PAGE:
Topic: The seminar will be an overview of TCM (Traditional Chinese Medicine) and how they locate pressure points and hit them. We will demonstrate how nerve strikes and pressure points will aid in making our Isshinryu self defense and fighting more effective. I will do some explanation and then hands on so it is can be retained. I will also try to back the techniques into our basics or kata so they become more personalized to our style. I do not plan on doing any knockouts or anything like that. All should have a good time
Bio: Began Isshinryu Karate training in the Mercer Street Dojo in Jersey City in about 1963 under Sensei Don Nagle. He was Master Nagle’s second in command, was in charge of running the Central Avenue Dojo. The school was officially handed over to Master Hoare in about 1997 and is still operating today attempting to carry on Sensei Nagle’s teachings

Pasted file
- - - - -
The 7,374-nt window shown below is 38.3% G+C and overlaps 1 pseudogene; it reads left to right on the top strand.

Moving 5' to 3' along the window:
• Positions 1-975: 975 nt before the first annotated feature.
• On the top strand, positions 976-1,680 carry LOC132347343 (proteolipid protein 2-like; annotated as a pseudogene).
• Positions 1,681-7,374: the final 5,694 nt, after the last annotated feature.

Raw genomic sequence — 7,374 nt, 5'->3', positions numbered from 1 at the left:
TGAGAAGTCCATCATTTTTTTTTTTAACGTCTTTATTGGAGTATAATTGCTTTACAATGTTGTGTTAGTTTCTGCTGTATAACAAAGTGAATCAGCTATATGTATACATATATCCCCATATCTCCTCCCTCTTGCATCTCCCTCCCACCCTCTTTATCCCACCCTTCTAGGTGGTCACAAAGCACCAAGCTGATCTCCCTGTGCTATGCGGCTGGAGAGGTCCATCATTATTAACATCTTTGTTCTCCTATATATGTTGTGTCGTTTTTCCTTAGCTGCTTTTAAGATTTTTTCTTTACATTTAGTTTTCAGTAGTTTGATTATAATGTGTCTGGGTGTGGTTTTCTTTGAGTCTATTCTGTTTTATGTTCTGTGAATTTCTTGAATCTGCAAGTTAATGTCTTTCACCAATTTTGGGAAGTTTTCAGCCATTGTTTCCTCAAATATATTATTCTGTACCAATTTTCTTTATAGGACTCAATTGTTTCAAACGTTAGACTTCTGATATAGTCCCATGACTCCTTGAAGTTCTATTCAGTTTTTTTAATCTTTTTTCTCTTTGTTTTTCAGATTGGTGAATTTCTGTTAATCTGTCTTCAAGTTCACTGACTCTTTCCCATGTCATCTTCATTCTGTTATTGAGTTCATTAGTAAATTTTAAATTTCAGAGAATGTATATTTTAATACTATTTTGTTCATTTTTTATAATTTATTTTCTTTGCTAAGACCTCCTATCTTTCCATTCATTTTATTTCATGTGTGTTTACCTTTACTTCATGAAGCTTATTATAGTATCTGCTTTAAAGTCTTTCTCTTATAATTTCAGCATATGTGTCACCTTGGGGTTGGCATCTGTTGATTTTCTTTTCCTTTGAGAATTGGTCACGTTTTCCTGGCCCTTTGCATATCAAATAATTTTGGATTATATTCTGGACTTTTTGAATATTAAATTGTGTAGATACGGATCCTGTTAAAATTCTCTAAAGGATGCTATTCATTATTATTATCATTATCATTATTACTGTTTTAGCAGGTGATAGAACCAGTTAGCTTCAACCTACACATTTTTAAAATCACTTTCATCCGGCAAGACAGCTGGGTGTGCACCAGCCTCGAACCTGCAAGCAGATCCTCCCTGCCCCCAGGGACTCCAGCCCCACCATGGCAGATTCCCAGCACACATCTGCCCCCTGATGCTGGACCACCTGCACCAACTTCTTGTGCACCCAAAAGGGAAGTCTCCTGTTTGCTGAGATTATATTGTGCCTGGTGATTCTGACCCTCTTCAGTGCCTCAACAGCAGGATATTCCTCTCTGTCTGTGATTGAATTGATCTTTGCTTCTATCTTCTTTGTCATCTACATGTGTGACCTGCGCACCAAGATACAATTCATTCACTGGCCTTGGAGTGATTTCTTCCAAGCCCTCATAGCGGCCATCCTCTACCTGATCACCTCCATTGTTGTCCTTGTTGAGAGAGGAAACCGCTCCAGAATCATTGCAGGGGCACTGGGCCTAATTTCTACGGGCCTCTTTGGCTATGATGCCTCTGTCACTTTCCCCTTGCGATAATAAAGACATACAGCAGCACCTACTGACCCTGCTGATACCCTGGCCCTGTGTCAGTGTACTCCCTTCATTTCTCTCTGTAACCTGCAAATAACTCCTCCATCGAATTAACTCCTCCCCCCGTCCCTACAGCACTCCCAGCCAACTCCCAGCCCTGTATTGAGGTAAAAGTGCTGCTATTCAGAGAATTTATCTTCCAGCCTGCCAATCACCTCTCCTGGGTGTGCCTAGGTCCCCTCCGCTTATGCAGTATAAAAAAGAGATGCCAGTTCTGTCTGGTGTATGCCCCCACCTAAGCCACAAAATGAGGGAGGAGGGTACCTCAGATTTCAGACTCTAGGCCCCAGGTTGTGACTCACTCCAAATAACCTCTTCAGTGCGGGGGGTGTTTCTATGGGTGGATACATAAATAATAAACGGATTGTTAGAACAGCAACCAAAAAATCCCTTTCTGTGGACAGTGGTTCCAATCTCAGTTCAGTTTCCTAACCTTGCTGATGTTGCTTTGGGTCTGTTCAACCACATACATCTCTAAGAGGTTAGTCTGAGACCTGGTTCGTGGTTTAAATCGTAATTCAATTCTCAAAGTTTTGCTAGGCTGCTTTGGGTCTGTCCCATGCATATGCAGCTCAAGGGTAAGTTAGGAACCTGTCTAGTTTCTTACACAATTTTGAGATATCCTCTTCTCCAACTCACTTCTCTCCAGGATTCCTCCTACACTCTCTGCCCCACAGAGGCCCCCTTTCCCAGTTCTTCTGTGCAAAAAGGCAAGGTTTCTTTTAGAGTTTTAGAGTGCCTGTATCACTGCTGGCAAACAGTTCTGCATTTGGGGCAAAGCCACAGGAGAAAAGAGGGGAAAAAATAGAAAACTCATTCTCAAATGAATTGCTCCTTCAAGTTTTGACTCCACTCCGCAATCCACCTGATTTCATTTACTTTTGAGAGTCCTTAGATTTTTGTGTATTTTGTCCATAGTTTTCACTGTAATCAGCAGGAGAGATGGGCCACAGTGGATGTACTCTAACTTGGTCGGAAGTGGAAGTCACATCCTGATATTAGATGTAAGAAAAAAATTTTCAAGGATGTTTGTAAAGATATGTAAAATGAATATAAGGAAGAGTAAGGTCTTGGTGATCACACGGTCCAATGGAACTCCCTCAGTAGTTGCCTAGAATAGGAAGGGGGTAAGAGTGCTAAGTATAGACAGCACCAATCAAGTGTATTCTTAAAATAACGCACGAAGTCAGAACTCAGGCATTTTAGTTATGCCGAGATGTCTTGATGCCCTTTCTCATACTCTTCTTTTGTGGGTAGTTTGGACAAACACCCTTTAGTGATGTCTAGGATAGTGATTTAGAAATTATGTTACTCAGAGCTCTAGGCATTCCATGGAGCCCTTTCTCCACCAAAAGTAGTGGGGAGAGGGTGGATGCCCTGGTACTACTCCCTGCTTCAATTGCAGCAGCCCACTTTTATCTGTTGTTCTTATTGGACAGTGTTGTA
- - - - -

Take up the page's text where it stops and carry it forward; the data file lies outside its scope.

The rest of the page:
While we’re all together, let’s to something good for those suffering from diabetes. We’ll kick for 5 minutes to raise money for diabetes research through the “Martial Arts for St. Jude” program. Get sponsors to donate to the cause. They can sponsor you per kick or just donate a fixed amount for your participation.

  1. Download a sponsor packet.
  2. Find generous friends and family to sponsor you.
  3. Bring your completed form and donations the day of the event.

ANY QUESTIONS CALL MY CELL 908-797-0087 – John E. Hughes


It is our belief that children and adults need structure in their lives and a strong support system of family, friends and mentors to encourage and enable them.